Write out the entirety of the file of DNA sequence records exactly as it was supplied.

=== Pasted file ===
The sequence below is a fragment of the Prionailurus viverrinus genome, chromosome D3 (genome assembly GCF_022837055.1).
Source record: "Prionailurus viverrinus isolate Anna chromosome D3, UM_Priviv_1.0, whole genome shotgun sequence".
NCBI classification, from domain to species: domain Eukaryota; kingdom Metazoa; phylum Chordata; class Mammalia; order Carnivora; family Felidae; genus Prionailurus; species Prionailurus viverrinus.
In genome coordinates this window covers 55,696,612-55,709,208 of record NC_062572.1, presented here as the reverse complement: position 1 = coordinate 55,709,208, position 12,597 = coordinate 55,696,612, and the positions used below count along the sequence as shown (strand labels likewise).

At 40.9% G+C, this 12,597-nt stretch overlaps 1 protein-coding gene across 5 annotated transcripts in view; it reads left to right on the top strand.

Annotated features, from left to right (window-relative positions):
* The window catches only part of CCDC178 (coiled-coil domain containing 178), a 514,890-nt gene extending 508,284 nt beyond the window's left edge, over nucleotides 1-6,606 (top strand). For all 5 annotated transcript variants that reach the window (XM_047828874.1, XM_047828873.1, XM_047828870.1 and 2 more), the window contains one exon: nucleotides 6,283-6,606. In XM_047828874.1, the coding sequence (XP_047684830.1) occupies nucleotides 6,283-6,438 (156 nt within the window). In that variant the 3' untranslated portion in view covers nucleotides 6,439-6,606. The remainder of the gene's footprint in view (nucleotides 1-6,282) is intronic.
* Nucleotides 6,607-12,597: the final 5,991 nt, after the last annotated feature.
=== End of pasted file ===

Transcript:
The sequence below is a fragment of the Prionailurus viverrinus genome, chromosome D3 (genome assembly GCF_022837055.1).
Source record: "Prionailurus viverrinus isolate Anna chromosome D3, UM_Priviv_1.0, whole genome shotgun sequence".
NCBI classification, from domain to species: domain Eukaryota; kingdom Metazoa; phylum Chordata; class Mammalia; order Carnivora; family Felidae; genus Prionailurus; species Prionailurus viverrinus.
In genome coordinates this window covers 55,696,612-55,709,208 of record NC_062572.1, presented here as the reverse complement: position 1 = coordinate 55,709,208, position 12,597 = coordinate 55,696,612, and the positions used below count along the sequence as shown (strand labels likewise).

At 40.9% G+C, this 12,597-nt stretch overlaps 1 protein-coding gene across 5 annotated transcripts in view; it reads left to right on the top strand.

Annotated features, from left to right (window-relative positions):
* The window catches only part of CCDC178 (coiled-coil domain containing 178), a 514,890-nt gene extending 508,284 nt beyond the window's left edge, over nucleotides 1-6,606 (top strand). For all 5 annotated transcript variants that reach the window (XM_047828874.1, XM_047828873.1, XM_047828870.1 and 2 more), the window contains one exon: nucleotides 6,283-6,606. In XM_047828874.1, the coding sequence (XP_047684830.1) occupies nucleotides 6,283-6,438 (156 nt within the window). In that variant the 3' untranslated portion in view covers nucleotides 6,439-6,606. The remainder of the gene's footprint in view (nucleotides 1-6,282) is intronic.
* Nucleotides 6,607-12,597: the final 5,991 nt, after the last annotated feature.